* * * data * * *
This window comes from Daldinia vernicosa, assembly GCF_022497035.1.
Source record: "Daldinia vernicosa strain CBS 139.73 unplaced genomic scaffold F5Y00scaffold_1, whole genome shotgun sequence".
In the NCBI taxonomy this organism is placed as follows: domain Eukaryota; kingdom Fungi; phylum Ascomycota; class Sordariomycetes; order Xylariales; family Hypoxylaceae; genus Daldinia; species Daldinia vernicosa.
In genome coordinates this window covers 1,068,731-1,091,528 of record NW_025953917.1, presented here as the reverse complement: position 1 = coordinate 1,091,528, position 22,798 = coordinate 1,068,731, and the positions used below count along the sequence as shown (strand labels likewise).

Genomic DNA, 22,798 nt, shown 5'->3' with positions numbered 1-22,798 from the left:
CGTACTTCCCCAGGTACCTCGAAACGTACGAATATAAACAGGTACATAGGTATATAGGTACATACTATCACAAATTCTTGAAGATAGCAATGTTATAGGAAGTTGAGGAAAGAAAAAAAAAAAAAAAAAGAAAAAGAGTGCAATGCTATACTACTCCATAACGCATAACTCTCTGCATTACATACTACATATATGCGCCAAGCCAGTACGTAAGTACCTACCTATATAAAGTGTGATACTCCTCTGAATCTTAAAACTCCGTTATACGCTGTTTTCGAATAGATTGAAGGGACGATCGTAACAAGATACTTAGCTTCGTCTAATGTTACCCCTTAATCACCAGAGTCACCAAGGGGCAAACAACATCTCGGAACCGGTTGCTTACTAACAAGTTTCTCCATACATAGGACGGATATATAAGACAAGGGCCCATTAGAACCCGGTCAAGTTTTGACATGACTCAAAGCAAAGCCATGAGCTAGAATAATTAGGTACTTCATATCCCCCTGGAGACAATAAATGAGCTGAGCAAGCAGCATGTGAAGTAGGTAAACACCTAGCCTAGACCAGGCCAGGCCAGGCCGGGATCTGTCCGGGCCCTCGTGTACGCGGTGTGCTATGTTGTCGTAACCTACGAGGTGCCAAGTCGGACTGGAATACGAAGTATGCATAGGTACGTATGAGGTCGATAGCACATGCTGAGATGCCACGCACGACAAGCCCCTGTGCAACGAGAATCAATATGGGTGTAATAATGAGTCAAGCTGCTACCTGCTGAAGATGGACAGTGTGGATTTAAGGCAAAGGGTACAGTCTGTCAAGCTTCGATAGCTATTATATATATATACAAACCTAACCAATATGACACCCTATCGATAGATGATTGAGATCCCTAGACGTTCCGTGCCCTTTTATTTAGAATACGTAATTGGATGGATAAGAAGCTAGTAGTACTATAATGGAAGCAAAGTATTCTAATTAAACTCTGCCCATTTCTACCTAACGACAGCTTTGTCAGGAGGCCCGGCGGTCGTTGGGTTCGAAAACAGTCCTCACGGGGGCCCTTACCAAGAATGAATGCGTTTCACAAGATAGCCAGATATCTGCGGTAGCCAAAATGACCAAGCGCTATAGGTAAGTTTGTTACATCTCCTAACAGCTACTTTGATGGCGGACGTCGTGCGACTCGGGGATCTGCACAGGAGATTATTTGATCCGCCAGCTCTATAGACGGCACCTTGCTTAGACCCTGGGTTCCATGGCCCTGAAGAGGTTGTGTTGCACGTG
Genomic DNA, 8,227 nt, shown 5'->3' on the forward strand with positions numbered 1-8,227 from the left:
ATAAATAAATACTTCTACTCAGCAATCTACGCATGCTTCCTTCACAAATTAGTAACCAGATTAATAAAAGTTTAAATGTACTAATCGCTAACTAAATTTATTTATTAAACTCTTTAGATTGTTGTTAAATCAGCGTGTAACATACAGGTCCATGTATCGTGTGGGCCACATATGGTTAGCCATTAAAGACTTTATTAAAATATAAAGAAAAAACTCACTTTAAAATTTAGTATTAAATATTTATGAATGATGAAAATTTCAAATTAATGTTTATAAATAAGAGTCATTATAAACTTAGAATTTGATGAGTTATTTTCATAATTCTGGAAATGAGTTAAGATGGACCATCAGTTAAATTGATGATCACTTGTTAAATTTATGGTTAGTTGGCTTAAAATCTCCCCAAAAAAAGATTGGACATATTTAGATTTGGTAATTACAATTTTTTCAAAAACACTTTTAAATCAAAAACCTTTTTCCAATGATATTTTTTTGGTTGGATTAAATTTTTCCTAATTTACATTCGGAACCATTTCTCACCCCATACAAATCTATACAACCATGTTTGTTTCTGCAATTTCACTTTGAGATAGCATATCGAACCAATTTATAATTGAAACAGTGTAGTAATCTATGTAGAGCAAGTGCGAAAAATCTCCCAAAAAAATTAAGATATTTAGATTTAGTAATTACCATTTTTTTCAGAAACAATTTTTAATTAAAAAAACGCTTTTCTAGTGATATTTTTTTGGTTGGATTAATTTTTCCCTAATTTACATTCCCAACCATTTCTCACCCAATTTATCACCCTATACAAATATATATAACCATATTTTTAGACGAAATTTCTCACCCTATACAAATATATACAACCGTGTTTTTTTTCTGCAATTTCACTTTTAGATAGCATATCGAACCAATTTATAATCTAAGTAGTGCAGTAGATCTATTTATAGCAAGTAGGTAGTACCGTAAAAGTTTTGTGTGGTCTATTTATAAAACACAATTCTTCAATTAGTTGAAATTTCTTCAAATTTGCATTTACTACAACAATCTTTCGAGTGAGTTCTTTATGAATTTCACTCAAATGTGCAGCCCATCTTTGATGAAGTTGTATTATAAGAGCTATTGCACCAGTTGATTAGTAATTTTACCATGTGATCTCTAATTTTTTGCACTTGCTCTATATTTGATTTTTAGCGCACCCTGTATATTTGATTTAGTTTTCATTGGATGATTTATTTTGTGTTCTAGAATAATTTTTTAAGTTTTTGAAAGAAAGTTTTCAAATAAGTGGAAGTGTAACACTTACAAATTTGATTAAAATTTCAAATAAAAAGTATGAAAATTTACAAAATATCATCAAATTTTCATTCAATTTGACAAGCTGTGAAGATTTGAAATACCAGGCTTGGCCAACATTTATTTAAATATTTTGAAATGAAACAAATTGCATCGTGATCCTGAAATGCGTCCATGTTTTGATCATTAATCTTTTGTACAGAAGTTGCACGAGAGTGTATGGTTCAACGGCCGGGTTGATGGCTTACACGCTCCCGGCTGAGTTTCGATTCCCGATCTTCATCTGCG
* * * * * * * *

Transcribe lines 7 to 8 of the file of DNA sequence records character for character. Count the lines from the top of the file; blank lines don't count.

Genomic DNA, 8,227 nt, shown 5'->3' on the forward strand with positions numbered 1-8,227 from the left:
ATAAATAAATACTTCTACTCAGCAATCTACGCATGCTTCCTTCACAAATTAGTAACCAGATTAATAAAAGTTTAAATGTACTAATCGCTAACTAAATTTATTTATTAAACTCTTTAGATTGTTGTTAAATCAGCGTGTAACATACAGGTCCATGTATCGTGTGGGCCACATATGGTTAGCCATTAAAGACTTTATTAAAATATAAAGAAAAAACTCACTTTAAAATTTAGTATTAAATATTTATGAATGATGAAAATTTCAAATTAATGTTTATAAATAAGAGTCATTATAAACTTAGAATTTGATGAGTTATTTTCATAATTCTGGAAATGAGTTAAGATGGACCATCAGTTAAATTGATGATCACTTGTTAAATTTATGGTTAGTTGGCTTAAAATCTCCCCAAAAAAAGATTGGACATATTTAGATTTGGTAATTACAATTTTTTCAAAAACACTTTTAAATCAAAAACCTTTTTCCAATGATATTTTTTTGGTTGGATTAAATTTTTCCTAATTTACATTCGGAACCATTTCTCACCCCATACAAATCTATACAACCATGTTTGTTTCTGCAATTTCACTTTGAGATAGCATATCGAACCAATTTATAATTGAAACAGTGTAGTAATCTATGTAGAGCAAGTGCGAAAAATCTCCCAAAAAAATTAAGATATTTAGATTTAGTAATTACCATTTTTTTCAGAAACAATTTTTAATTAAAAAAACGCTTTTCTAGTGATATTTTTTTGGTTGGATTAATTTTTCCCTAATTTACATTCCCAACCATTTCTCACCCAATTTATCACCCTATACAAATATATATAACCATATTTTTAGACGAAATTTCTCACCCTATACAAATATATACAACCGTGTTTTTTTTCTGCAATTTCACTTTTAGATAGCATATCGAACCAATTTATAATCTAAGTAGTGCAGTAGATCTATTTATAGCAAGTAGGTAGTACCGTAAAAGTTTTGTGTGGTCTATTTATAAAACACAATTCTTCAATTAGTTGAAATTTCTTCAAATTTGCATTTACTACAACAATCTTTCGAGTGAGTTCTTTATGAATTTCACTCAAATGTGCAGCCCATCTTTGATGAAGTTGTATTATAAGAGCTATTGCACCAGTTGATTAGTAATTTTACCATGTGATCTCTAATTTTTTGCACTTGCTCTATATTTGATTTTTAGCGCACCCTGTATATTTGATTTAGTTTTCATTGGATGATTTATTTTGTGTTCTAGAATAATTTTTTAAGTTTTTGAAAGAAAGTTTTCAAATAAGTGGAAGTGTAACACTTACAAATTTGATTAAAATTTCAAATAAAAAGTATGAAAATTTACAAAATATCATCAAATTTTCATTCAATTTGACAAGCTGTGAAGATTTGAAATACCAGGCTTGGCCAACATTTATTTAAATATTTTGAAATGAAACAAATTGCATCGTGATCCTGAAATGCGTCCATGTTTTGATCATTAATCTTTTGTACAGAAGTTGCACGAGAGTGTATGGTTCAACGGCCGGGTTGATGGCTTACACGCTCCCGGCTGAGTTTCGATTCCCGATCTTCATCTGCG